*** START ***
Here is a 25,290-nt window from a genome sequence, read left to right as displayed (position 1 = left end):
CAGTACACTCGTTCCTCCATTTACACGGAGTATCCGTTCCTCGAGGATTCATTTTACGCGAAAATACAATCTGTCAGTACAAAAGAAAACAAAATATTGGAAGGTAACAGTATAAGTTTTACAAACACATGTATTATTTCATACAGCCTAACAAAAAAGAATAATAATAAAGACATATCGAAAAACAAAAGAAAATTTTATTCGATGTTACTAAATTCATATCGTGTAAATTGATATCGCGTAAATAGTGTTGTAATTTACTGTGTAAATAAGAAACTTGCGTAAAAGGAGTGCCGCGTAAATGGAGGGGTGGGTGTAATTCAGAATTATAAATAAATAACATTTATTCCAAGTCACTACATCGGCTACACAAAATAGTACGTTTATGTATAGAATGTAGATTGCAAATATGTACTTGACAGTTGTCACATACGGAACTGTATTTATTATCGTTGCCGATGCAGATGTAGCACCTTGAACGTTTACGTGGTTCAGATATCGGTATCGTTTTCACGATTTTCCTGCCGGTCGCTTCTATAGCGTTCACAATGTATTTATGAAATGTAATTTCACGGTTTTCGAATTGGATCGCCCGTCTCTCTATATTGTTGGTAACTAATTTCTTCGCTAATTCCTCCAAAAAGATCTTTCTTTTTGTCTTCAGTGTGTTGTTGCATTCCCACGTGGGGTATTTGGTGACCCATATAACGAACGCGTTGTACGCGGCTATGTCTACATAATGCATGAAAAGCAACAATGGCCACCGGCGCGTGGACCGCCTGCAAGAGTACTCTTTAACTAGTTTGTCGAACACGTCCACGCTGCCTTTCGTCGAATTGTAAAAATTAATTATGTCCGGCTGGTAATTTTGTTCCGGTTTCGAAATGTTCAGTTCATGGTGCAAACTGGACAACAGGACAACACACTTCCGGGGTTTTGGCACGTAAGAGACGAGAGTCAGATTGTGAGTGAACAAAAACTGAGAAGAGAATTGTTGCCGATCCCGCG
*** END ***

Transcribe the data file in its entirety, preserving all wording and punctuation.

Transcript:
Here is a 25,290-nt window from a genome sequence, read left to right as displayed (position 1 = left end):
CAGTACACTCGTTCCTCCATTTACACGGAGTATCCGTTCCTCGAGGATTCATTTTACGCGAAAATACAATCTGTCAGTACAAAAGAAAACAAAATATTGGAAGGTAACAGTATAAGTTTTACAAACACATGTATTATTTCATACAGCCTAACAAAAAAGAATAATAATAAAGACATATCGAAAAACAAAAGAAAATTTTATTCGATGTTACTAAATTCATATCGTGTAAATTGATATCGCGTAAATAGTGTTGTAATTTACTGTGTAAATAAGAAACTTGCGTAAAAGGAGTGCCGCGTAAATGGAGGGGTGGGTGTAATTCAGAATTATAAATAAATAACATTTATTCCAAGTCACTACATCGGCTACACAAAATAGTACGTTTATGTATAGAATGTAGATTGCAAATATGTACTTGACAGTTGTCACATACGGAACTGTATTTATTATCGTTGCCGATGCAGATGTAGCACCTTGAACGTTTACGTGGTTCAGATATCGGTATCGTTTTCACGATTTTCCTGCCGGTCGCTTCTATAGCGTTCACAATGTATTTATGAAATGTAATTTCACGGTTTTCGAATTGGATCGCCCGTCTCTCTATATTGTTGGTAACTAATTTCTTCGCTAATTCCTCCAAAAAGATCTTTCTTTTTGTCTTCAGTGTGTTGTTGCATTCCCACGTGGGGTATTTGGTGACCCATATAACGAACGCGTTGTACGCGGCTATGTCTACATAATGCATGAAAAGCAACAATGGCCACCGGCGCGTGGACCGCCTGCAAGAGTACTCTTTAACTAGTTTGTCGAACACGTCCACGCTGCCTTTCGTCGAATTGTAAAAATTAATTATGTCCGGCTGGTAATTTTGTTCCGGTTTCGAAATGTTCAGTTCATGGTGCAAACTGGACAACAGGACAACACACTTCCGGGGTTTTGGCACGTAAGAGACGAGAGTCAGATTGTGAGTGAACAAAAACTGAGAAGAGAATTGTTGCCGATCCCGCG